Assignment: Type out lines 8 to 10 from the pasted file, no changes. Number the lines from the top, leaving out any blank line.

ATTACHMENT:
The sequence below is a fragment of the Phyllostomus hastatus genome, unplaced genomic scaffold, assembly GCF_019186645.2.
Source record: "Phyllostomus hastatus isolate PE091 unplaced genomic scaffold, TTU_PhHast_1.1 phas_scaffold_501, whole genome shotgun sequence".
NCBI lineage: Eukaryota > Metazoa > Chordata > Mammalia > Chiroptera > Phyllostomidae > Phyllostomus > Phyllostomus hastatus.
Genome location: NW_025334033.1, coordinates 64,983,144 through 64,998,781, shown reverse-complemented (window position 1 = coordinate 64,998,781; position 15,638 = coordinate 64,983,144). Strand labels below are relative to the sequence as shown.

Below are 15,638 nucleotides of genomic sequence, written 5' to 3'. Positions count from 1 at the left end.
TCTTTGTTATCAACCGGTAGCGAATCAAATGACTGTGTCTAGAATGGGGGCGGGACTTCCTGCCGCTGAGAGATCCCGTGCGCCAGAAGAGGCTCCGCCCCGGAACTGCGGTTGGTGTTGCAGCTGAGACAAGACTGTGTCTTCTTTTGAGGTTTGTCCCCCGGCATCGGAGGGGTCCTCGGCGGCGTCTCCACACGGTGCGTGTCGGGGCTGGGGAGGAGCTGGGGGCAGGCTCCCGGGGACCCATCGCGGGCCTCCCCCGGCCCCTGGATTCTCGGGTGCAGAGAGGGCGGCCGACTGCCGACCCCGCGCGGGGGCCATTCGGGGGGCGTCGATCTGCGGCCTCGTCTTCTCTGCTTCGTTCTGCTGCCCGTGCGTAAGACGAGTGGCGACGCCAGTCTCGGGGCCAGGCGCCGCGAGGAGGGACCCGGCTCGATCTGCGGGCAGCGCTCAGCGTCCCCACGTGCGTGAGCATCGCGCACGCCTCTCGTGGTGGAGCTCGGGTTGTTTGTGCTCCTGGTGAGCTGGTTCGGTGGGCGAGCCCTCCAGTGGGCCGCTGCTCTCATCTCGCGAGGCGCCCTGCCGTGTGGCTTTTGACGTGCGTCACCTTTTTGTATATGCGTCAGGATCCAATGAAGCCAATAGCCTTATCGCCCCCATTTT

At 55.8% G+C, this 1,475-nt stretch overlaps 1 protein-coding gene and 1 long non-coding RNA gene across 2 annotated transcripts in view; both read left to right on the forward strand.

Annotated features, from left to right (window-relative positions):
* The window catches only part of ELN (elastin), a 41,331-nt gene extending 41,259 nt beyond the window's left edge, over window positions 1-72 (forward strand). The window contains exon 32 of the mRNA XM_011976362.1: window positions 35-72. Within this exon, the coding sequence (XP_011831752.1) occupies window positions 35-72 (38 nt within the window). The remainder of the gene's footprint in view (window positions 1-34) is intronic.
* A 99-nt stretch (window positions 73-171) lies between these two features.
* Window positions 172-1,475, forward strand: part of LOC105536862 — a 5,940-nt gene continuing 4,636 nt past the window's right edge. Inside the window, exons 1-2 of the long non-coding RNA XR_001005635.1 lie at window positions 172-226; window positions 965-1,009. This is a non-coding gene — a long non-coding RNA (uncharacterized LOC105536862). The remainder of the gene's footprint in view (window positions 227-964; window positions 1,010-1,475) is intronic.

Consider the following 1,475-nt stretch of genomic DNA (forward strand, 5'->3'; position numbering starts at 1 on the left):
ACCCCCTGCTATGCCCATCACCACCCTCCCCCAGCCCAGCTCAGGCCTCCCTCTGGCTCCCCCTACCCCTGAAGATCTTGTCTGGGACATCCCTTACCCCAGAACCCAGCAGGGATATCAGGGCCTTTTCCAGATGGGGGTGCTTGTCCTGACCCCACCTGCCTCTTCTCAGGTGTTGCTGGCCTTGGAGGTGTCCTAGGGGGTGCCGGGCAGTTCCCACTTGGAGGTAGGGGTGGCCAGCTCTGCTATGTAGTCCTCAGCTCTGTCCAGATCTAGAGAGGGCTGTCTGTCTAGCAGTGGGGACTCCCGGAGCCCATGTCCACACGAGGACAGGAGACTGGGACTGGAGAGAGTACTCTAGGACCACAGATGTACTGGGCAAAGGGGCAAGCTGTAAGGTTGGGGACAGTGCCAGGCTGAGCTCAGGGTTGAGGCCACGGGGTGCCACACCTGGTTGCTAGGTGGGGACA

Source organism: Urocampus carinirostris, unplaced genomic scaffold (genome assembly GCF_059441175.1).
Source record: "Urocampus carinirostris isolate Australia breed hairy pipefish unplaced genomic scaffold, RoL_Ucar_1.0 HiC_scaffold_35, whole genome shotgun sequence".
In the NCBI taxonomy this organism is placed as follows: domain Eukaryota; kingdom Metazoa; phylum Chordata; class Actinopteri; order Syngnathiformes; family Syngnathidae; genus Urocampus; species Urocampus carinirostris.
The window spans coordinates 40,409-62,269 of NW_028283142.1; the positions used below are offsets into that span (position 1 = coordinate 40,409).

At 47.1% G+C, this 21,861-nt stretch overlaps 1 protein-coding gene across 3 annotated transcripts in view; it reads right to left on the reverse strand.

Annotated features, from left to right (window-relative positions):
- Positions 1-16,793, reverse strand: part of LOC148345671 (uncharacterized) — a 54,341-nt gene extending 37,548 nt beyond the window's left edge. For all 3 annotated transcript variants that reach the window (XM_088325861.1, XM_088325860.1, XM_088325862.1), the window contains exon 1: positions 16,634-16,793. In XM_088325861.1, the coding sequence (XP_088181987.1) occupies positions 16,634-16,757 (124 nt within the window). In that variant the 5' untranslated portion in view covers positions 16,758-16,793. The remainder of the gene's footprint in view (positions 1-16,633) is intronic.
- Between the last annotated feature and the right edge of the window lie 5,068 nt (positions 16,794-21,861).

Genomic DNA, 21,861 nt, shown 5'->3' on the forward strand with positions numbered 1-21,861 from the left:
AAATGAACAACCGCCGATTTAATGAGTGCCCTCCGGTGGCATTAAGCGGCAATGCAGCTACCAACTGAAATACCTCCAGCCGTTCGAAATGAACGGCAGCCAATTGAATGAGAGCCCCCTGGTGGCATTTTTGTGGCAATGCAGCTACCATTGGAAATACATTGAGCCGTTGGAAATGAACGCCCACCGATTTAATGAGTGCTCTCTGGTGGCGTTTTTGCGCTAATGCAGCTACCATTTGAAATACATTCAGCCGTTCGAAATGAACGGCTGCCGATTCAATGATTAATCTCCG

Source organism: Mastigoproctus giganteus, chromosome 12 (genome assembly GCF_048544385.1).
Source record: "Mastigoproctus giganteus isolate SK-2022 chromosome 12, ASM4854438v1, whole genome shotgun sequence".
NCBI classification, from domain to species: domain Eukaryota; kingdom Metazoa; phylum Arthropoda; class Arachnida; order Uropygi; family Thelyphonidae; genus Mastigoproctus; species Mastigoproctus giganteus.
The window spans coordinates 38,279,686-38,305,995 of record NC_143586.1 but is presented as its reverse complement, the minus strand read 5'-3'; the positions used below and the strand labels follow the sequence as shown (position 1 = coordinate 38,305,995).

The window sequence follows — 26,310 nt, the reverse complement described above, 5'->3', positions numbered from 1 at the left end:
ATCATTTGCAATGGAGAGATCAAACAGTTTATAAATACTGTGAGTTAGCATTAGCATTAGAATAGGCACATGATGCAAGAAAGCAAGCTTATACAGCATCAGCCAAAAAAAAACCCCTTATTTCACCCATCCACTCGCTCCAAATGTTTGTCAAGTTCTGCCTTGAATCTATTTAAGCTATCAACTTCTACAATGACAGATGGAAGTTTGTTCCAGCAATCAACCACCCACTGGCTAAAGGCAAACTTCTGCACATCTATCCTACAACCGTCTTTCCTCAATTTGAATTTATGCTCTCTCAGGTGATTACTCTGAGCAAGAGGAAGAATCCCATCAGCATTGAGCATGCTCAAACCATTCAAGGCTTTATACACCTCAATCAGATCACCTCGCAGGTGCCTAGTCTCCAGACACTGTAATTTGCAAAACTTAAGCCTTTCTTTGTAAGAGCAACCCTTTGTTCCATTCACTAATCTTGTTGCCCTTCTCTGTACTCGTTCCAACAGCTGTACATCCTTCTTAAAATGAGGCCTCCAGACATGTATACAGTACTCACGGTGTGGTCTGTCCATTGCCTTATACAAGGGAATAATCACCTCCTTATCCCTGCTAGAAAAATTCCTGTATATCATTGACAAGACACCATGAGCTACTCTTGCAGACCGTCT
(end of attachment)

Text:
Annotated features, from left to right (window-relative positions):
* The window catches only part of ELN (elastin), a 41,331-nt gene extending 41,259 nt beyond the window's left edge, over window positions 1-72 (forward strand). The window contains exon 32 of the mRNA XM_011976362.1: window positions 35-72. Within this exon, the coding sequence (XP_011831752.1) occupies window positions 35-72 (38 nt within the window). The remainder of the gene's footprint in view (window positions 1-34) is intronic.
* A 99-nt stretch (window positions 73-171) lies between these two features.